June 10, 2007
Can The Union Survive?
At some point, the difference in the treatment of the Scottish will really start to rankle with the English. Might this be the breakthrough issue?
BRITISH taxpayers are to meet the £2 billion cost of reintroducing free
university education in Scotland – but students from England and Wales
will still have to pay the full fees.
But the latest plan is the most divisive yet. All tuition fees in Scotland will be scrapped from 2009 for Scottish students.
The move provides an ironic twist to the introduction of tuition fees as Tony Blair had to rely on the votes of Scottish MPs to push through the introduction of £3,000-a-year fees at English universities.
Students from the European Union will also receive free education from 2009 unless they come from England, Wales or Northern Ireland.
What fun, the West Lothian question and the Barnett Formula all in one.
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Exactly. I alsways said it would save England a lot of hassle if we just left the UK, thus automatically leaving the EU at the same time.
Posted by: Mark Wadsworth | Jun 10, 2007 9:02:57 AM
We have now to take on a new issue for the Climate Change agenda:
"A lack of sunshine in winter months could be contributing to Scotland's high rate of heart disease, researchers have said."
That amazing novel insight must come as a relief.
Scotland's problem with heart disease evidently has less to do with excessive regional consumption of alcohol, deep-fried, battered Mars bars, dislike of green vegetables or inclinations for violent behaviour as dicovered in a United Nations survey.
The obvious solution is straight forward - change the Earth's orbit.
Posted by: Bob B | Jun 10, 2007 12:05:50 PM
It's not the orbit, Bob, it's the tilt.
Posted by: dearieme | Jun 10, 2007 1:02:26 PM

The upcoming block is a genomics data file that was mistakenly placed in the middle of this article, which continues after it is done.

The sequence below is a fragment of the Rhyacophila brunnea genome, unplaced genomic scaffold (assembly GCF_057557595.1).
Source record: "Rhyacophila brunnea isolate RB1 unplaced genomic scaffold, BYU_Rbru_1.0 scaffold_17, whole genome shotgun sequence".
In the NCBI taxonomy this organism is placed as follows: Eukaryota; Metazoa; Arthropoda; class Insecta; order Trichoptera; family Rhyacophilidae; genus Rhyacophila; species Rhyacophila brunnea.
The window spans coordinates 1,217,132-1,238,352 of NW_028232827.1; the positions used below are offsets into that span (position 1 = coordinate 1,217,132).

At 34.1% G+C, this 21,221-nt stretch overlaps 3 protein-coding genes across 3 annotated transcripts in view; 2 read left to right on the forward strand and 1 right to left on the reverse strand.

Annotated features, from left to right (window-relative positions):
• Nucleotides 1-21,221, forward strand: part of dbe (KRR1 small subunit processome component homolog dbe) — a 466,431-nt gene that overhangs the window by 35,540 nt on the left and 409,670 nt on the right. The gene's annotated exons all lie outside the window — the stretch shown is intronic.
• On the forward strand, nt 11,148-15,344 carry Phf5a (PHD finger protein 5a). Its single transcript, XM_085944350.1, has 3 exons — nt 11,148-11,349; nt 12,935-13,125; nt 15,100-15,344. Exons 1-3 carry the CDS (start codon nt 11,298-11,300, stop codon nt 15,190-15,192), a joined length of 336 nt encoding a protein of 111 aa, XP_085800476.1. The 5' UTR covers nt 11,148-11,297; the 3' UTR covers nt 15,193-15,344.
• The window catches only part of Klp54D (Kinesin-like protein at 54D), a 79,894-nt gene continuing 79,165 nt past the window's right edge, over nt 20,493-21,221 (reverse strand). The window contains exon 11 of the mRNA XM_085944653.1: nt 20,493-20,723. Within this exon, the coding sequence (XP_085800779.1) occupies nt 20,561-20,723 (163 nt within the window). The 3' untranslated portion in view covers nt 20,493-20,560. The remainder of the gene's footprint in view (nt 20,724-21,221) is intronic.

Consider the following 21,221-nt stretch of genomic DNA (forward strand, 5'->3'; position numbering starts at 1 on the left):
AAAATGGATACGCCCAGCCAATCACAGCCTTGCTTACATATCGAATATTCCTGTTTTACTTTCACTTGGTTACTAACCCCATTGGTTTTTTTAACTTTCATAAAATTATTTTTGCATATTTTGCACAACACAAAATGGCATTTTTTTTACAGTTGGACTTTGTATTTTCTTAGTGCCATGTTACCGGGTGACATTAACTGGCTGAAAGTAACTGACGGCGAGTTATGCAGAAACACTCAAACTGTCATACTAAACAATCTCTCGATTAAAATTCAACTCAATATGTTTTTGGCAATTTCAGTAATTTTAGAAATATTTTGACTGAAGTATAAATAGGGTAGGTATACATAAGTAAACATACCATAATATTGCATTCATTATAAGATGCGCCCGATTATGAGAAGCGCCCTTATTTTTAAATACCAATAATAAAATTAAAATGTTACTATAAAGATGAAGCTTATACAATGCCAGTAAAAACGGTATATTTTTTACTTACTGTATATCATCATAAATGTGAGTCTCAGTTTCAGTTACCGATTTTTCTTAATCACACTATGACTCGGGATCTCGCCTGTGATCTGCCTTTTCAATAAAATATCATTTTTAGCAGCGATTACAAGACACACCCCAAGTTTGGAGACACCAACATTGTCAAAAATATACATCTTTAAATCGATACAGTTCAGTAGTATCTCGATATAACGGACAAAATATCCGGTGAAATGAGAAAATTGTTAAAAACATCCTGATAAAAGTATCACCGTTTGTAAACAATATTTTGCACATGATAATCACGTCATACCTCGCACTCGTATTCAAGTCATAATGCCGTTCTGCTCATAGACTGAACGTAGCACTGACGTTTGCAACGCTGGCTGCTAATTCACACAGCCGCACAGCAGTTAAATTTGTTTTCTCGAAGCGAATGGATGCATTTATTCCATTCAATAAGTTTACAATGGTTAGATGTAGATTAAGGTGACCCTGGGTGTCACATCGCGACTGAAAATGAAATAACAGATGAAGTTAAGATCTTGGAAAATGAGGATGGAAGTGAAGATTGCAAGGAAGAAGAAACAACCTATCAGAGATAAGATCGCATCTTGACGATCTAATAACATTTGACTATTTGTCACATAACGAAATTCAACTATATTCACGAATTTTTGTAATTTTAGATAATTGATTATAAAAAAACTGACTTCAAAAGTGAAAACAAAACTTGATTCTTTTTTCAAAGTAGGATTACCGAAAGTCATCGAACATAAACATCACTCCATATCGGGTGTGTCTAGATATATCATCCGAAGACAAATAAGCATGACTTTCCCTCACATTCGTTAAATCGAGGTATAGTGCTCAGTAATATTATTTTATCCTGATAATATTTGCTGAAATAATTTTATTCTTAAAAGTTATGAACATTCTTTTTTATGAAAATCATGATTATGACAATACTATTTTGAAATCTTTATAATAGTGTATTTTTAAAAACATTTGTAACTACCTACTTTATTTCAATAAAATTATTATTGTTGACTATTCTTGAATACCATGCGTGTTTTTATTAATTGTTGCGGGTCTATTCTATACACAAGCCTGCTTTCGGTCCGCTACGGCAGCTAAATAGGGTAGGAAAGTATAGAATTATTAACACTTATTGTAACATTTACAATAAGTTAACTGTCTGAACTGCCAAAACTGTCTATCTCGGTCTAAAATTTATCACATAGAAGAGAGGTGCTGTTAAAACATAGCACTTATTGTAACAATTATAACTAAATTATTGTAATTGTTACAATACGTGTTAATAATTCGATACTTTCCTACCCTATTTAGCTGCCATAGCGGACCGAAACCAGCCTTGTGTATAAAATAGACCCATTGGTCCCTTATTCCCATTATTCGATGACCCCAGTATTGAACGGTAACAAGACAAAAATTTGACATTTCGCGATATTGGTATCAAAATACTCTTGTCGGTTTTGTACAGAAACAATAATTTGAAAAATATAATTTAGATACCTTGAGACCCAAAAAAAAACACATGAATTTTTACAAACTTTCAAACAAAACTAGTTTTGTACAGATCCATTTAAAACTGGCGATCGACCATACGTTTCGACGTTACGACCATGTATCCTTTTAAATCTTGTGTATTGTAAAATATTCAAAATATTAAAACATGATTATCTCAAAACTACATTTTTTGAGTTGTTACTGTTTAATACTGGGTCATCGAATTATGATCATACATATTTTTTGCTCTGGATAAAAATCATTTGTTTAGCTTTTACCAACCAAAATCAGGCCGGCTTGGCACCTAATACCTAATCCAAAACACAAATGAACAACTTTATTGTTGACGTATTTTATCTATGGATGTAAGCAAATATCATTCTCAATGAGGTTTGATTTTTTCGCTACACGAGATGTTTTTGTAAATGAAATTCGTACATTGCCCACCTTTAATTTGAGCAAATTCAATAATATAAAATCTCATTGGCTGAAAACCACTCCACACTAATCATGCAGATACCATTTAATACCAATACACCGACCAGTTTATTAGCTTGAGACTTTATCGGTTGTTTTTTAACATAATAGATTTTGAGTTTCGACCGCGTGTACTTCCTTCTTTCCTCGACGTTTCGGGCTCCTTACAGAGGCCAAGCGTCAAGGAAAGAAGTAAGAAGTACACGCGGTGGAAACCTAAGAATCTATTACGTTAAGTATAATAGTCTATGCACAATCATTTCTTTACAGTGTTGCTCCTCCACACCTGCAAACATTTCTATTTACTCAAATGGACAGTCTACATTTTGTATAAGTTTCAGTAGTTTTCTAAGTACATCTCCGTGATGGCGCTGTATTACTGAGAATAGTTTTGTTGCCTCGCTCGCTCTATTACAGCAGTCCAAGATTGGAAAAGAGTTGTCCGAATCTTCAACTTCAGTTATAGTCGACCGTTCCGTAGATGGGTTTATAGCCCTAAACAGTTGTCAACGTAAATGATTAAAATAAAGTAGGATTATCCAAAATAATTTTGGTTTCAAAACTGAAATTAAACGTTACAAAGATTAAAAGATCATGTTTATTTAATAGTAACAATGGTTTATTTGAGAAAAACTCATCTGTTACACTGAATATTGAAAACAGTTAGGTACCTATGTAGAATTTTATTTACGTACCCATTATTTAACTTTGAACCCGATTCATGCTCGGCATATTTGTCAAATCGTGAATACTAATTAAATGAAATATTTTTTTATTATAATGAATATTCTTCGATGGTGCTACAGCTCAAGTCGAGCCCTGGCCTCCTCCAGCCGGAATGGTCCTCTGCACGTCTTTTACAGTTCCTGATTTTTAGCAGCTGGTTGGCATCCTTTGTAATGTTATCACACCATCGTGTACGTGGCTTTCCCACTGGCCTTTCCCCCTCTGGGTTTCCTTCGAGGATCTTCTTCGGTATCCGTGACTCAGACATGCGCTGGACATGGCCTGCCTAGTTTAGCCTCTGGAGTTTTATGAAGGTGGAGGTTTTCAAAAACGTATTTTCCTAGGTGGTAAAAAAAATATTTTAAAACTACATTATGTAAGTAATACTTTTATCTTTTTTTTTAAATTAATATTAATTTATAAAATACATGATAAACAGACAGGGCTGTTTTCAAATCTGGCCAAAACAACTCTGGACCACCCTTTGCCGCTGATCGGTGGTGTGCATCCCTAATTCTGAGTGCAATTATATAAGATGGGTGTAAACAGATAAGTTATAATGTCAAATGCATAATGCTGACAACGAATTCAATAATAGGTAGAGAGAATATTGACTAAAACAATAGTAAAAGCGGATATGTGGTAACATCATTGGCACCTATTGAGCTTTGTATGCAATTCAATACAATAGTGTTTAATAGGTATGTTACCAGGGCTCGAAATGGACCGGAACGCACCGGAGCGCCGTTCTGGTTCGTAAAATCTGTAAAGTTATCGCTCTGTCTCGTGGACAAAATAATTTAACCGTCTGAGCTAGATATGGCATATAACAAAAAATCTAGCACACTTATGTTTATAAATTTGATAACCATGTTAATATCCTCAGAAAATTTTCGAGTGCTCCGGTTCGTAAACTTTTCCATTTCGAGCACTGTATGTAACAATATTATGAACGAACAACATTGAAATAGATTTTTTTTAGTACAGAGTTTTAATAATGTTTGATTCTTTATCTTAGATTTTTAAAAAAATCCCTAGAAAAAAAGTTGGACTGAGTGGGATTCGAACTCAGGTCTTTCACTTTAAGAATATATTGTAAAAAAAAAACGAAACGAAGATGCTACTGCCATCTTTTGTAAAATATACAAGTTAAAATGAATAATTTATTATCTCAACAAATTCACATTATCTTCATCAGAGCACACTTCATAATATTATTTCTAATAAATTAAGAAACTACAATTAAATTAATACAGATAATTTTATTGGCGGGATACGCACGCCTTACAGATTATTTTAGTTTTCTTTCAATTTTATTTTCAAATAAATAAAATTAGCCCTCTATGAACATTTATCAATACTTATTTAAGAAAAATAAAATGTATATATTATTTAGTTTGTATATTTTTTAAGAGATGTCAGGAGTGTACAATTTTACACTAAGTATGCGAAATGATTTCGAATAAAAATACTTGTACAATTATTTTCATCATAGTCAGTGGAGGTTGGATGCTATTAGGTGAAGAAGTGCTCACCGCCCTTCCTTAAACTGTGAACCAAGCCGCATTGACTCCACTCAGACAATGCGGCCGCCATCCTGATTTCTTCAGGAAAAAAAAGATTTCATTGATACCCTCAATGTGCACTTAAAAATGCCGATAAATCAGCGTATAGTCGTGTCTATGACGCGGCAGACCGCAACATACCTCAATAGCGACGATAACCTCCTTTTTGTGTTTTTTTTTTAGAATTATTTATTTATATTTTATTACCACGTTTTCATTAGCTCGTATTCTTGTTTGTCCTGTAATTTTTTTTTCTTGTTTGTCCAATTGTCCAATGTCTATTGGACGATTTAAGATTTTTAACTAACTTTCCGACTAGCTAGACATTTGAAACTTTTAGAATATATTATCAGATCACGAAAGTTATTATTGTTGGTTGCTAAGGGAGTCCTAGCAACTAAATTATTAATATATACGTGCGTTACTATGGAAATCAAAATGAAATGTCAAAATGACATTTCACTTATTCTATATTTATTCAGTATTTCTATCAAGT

Can you just do something like rent a house in Scotland, get your kids signed up and get out again?
Or is there some sort of Scottish test, like having to state that Archie Gemmell's goal against Holland in 1978 was the greatest ever?
Posted by: Tim Almond | Jun 10, 2007 1:18:00 PM
"It's not the orbit, Bob, it's the tilt."
Whatever, reason enough to amend the Barnett formular to compensate Scotland for the wicked injustice inflicted by the Earth's tilt and also for a few grants to uni's in Scotland to fund research projects into means for adjusting the tilt to reduce the scale of cardiac ailments in Scotland.
Posted by: Bob B | Jun 10, 2007 3:52:33 PM
It's their country, and they can do what they like there. The injustice of the Barnett formula is another matter, but I don't know enough to know if it is or is not unjust. However, Scotland being fully independent will make everything transparent.
If Scotland were to go independent, lower taxes and rip up all the illiberal Blair legislation, I know where in the EU I'd be moving to. I think Mr. Salmond would see what the Laffer curve can do for his little country too..
Posted by: Kay Tie | Jun 10, 2007 7:31:02 PM
Alex Salmond would be committing ritual suicide to attempt Laffer curve taxation in Scotland where public spending is taken as a sure sign of political virility.
Posted by: Bob B | Jun 10, 2007 7:48:16 PM
Btw credit where it is due. The high economic theory - and it is very high indeed - underpinning the Laffer curve comes from Nobel laureate James Mirrlees, a Scot whose alma mater is Edinburgh University.
It was James Mirrlees's academic papers on income tax policy during the early 1970s - reprinted in his collection of selected papers: Welfare, Incentives and Taxation (OUP, 2006) - which stimulated the debate at the time on "progressive income tax rates" motivating first the New Zealand government to undertake tax reforms and then in 1979 and after the Thatcher government to hack away at the ridiculously high UK marginal income tax rates of 75% and 83%.
On the prior history of UK income tax rates and allowances from 1973/4 onwards, see the data in this Excel spreadsheet from IFS:
For insights into Mirrlees's seminal contribution to the debate, try this piece in 2003 by John Kay: